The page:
It has to be ensured by the health facilities that midwives, traditional birth attendants (TBAs) and visibly pregnant women receive supplies of clean delivery kits and inform the community about the referral system in place for women with complications of pregnancy or delivery.7 Literature review on skilled birth attendants showed that only 65.7% of all pregnant women were attended by skilled birth attendants in 2008.8
In February 2005, when humanitarian workers in tsunami-affected areas of Indonesia were asked about MISP, only 52% of the workers had heard of MISP, and only 1 in 25 accurately described it properly.7 Assessment of displaced people in Columbia revealed that there were no reproductive health focal points and no implementation of MISP despite the fact that women and girls were representing 55% of the two million people.2
The current study was planned to determine the availability and distribution of \\\'Clean Delivery Kits\\\' to health facilities and skilled birth attendants for ensuring clean and safe deliveries, and to determine the presence of standard referral system and suitable transportation for obstetric emergency patients.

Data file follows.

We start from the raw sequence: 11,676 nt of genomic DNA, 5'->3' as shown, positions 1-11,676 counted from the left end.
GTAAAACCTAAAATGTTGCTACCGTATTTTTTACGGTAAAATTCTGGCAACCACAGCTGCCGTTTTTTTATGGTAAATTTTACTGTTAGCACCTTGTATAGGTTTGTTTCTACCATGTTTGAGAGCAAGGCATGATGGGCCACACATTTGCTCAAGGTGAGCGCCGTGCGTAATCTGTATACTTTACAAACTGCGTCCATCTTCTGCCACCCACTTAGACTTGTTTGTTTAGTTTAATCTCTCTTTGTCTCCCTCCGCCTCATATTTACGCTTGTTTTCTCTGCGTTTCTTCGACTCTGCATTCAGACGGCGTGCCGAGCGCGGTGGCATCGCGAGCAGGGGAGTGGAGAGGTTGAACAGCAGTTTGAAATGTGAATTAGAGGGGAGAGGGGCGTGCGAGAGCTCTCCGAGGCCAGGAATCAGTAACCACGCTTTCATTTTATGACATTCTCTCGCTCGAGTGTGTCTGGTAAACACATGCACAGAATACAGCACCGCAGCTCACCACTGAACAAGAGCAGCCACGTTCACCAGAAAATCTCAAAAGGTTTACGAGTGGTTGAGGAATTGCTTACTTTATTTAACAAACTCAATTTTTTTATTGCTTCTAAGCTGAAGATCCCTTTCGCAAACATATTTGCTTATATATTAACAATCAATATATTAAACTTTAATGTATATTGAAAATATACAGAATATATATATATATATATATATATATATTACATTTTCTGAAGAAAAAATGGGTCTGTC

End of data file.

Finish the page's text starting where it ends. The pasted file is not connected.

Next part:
Subjects and Methods

The descriptive cross-sectional study was conducted in the sprawling Jalozai camp (District Nowshera), about 30 kilometers east of Peshawar, Pakistan. The camp is divided in 17 phases, with each phase further divided in 8-12 sectors. Each sector is further subdivided in 4-13 blocks. The research was conducted from January to July 2010. At the time of the survey, the population of Jalozai was 110,000 individuals (20,000 families).